As a news startup, taking the leap to have shared office space does come with some potential advantages and some caveats.
Once you have an idea about the kind of space you want to rent, you have to consider privacy options, frequency and use of the space, amenities, and the office culture before signing on the dotted line with the building owner.
First, let’s address privacy. As a news start-up if you feel that you and your staff may require a substantial amount of privacy to prevent information being leaked out to your competitors or the public at large, you may want to consider a different kind of shared space option such as the business to business shared office space or executive suite option that provide private spaces.
Second, let’s address frequency/use of the space. As a start-up, you may not need to use your office space everyday. You and your staff may be happy to work from home or the coffee shop the majority of the time. If you are a small operation and need the space only to gather your staff for specific meetings and other projects, you may want to rent the shared space for a few days a week versus the whole week. This may also solve any privacy issues you could have as well if you only use the shared office space for specific kinds of activities that are not as private or confidential.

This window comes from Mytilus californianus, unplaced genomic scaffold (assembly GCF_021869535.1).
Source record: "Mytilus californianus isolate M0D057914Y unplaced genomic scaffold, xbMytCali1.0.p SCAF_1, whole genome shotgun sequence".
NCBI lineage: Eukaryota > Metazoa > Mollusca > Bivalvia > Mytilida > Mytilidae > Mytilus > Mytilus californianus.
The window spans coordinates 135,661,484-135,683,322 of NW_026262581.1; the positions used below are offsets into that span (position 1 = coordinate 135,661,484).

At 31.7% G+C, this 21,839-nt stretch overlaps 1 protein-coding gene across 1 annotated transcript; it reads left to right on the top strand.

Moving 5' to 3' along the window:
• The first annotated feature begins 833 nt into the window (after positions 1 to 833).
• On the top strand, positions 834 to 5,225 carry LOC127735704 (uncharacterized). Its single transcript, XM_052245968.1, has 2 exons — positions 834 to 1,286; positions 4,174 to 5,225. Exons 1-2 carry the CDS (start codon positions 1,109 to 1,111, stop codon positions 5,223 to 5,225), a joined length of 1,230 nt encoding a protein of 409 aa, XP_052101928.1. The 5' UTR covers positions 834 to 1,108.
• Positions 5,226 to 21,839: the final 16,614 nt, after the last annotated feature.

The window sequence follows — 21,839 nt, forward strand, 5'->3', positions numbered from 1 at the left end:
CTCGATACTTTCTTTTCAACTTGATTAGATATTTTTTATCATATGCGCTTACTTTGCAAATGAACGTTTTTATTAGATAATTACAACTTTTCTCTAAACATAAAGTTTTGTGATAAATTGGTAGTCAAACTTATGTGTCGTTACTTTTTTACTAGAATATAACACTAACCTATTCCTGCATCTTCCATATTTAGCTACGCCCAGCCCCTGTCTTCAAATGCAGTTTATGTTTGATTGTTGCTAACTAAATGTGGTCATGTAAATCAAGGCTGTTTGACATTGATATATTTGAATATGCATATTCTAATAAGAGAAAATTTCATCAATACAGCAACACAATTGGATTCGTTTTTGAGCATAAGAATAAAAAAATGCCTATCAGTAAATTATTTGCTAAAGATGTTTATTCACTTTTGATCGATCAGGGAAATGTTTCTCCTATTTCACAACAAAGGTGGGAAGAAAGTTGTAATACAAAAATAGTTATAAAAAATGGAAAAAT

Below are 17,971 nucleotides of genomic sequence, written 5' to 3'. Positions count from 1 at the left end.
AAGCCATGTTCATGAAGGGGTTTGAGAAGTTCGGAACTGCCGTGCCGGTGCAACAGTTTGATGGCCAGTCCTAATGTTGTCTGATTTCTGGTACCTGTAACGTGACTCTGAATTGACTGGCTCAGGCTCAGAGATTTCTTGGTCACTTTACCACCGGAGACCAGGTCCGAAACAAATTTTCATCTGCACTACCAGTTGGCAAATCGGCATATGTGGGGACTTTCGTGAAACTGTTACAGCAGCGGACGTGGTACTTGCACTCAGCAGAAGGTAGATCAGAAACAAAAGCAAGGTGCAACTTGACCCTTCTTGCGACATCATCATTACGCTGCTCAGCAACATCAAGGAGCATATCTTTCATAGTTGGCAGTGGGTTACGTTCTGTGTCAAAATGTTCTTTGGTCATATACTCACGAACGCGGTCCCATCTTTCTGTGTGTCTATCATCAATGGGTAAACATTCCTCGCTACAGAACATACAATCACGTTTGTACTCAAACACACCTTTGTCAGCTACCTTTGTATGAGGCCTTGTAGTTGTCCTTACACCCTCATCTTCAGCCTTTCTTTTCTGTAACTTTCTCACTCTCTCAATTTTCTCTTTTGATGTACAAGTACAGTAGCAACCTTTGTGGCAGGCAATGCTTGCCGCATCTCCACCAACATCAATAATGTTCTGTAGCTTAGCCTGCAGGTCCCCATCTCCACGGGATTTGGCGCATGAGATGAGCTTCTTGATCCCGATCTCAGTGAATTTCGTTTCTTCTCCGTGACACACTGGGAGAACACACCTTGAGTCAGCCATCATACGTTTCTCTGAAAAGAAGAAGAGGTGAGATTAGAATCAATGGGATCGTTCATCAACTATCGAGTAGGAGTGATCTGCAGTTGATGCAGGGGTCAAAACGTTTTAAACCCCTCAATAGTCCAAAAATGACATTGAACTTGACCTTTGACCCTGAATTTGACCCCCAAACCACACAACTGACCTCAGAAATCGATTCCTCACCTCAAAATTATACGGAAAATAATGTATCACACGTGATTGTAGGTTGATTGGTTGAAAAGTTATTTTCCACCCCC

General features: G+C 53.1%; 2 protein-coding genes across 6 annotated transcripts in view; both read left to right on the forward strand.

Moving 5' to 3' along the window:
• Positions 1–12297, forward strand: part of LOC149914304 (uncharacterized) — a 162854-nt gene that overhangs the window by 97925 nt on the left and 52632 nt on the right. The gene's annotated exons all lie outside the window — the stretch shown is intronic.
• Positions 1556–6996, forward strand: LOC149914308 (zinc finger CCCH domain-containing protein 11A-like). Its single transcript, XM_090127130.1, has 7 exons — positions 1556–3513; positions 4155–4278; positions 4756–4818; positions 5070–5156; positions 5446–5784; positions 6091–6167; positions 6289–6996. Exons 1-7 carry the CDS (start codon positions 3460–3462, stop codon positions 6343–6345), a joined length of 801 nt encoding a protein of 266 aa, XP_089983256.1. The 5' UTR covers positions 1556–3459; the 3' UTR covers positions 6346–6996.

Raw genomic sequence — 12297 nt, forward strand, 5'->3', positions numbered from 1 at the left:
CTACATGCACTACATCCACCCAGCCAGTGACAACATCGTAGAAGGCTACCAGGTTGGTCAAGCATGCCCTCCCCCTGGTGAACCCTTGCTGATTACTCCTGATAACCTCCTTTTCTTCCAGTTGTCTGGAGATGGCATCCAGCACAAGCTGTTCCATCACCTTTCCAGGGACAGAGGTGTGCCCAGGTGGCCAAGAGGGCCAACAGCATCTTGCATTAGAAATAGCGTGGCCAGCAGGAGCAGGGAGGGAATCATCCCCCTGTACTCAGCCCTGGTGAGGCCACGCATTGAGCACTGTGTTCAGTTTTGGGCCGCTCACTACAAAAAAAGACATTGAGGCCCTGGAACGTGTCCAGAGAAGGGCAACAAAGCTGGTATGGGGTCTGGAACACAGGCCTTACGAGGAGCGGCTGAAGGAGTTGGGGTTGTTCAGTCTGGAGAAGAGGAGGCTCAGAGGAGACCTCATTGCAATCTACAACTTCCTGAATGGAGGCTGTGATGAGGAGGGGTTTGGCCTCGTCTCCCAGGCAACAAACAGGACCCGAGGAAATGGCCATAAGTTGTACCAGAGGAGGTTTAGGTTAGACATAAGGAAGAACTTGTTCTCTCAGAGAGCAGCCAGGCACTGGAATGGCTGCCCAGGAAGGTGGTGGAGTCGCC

Third, let’s consider amenities. Identify the kind of equipment and resources you and your staff will need. What kind of desks does your staff require? What kind of Wi-Fi and Internet connections do you need? Do you need a telephone answering system or receptionist? Do you need access to printers/faxes? Will your staff need a place to eat and take breaks (refrigerators, microwaves, break room area)? What kind of storage will you need for files or other kind of materials? How many parking spots will you need for your staff and visitors? What hours will you need the space (early morning, late evening, 8-4, 9-5)?
Lastly, you have to consider office culture. If you are going to be in an office space where other entrepreneurs, freelancers or other independent workers are working alongside your staff, are there any issues or problems with how they work? Do they mind a quiet or noisy or talkative environment? Some shared office spaces will offer white noise buffers to help drown out the noise from other areas of an open office. It’s up to you to determine what may or may not work for your staff.
Make sure you test out the space before you sign any contract. Invite a few people from your staff to join you in the space for a day and see how the experience goes. This can provide you with a good understanding of whether this option will work or not for your business.